On the aesthetic front, Bank of America and Chase are, again, quite similar. These fierce competitors are united in their appreciation for the anodyne—unmemorable standard checks and inoffensively bland physical branches. I do prefer Chase's calming blue color scheme to Bank of America's bullfighting red, which, to the pop color theorist might indicate risk aversion.
F. gamely tried to sell me on the bells and whistles: low-balance alerts texted to my cell phone, new ATM check-scanning technology being installed all over New York, themed debit cards with everything from camo to Anne Geddes! (Clearly he'd misread my taste.) The best F. could offer on the toaster front was a $25 cash gift if you maintain a certain balance for your first month as a customer, not exactly dazzling even in this new era of restraint. Finally, F. pulled out his ace: In his profligate youth, he was a Chase customer. And although the two institutions seemed comparable, online banking was "more intuitive" with Bank of America. He was right to peg me as an intuitive decision-maker, but in this case my gut wasn't feeling it. I left with his card and an empty promise to call him soon.
Apple Bank My next stop was Apple Bank, a hyper-local New York institution. Perhaps it was nostalgia for my Cleveland bank or a reaction to scary headlines about the big conglomerates, but locavore banking suddenly seemed like an appealing option. (I'm not alone in this sentiment; both credit unions and local banks have been picking up skittish customers.)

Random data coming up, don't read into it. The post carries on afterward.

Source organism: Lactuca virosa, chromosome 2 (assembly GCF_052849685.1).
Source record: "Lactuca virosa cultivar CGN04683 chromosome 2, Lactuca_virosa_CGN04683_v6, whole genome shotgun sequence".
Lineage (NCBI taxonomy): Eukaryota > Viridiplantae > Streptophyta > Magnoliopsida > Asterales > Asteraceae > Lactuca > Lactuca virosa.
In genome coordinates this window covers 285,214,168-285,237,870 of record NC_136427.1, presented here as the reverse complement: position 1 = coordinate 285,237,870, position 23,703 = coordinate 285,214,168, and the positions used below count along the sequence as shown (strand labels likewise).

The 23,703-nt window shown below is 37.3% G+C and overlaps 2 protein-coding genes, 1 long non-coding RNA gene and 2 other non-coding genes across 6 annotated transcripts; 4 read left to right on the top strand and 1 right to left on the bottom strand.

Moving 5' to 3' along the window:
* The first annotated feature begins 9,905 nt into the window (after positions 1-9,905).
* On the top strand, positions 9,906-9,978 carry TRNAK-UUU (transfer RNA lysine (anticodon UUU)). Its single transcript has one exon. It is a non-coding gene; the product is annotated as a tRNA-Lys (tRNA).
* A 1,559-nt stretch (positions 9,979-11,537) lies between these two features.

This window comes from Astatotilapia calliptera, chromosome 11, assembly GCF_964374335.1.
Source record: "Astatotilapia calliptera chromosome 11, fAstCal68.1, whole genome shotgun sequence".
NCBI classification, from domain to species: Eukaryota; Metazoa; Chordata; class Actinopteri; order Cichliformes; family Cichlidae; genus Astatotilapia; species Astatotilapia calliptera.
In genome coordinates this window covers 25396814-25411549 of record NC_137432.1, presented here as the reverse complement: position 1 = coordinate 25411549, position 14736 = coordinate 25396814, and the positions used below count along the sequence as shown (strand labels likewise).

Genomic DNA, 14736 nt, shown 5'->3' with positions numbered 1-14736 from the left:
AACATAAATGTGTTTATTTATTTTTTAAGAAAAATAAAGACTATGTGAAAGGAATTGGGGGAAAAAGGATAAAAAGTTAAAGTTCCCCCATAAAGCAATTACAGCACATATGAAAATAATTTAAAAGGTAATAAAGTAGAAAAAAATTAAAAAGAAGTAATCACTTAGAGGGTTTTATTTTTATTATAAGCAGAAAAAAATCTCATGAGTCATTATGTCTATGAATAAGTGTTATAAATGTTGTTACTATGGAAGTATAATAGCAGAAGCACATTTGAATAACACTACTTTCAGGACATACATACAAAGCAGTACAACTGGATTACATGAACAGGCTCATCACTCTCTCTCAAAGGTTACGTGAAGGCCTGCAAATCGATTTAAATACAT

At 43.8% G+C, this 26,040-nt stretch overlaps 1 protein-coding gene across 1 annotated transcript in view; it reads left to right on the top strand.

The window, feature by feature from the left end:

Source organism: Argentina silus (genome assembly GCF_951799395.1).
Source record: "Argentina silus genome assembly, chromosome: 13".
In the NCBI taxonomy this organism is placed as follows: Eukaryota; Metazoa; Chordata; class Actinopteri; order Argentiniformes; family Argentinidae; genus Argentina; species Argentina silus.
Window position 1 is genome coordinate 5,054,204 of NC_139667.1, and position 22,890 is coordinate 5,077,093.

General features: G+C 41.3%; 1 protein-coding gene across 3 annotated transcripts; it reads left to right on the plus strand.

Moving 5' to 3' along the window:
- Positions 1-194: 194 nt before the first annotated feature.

I had visions of Jimmy Stewart welcoming me with a handshake, but at the branch I visited, things looked more like Potterville. The chairs were dirty, and the décor evoked a 1970s-era principal's office. No one greeted me at the door; instead, I sidled up to jeans-clad S., one of several desk workers who hadn't even glanced at me when I walked in. After I said my piece, she slapped a photocopied, text-only printout on the table and told me to look it over. For a brief moment, I felt ridiculously snobby—do I really want wasteful glossy brochures, silly suits, and corporate jargon-filled fawning? But then I read the dinky sheet of paper and learned that not only would I be assessed a charge for online bill payments (a service I take for granted), but that after signing up, I'd have to submit a cancellation request in writing.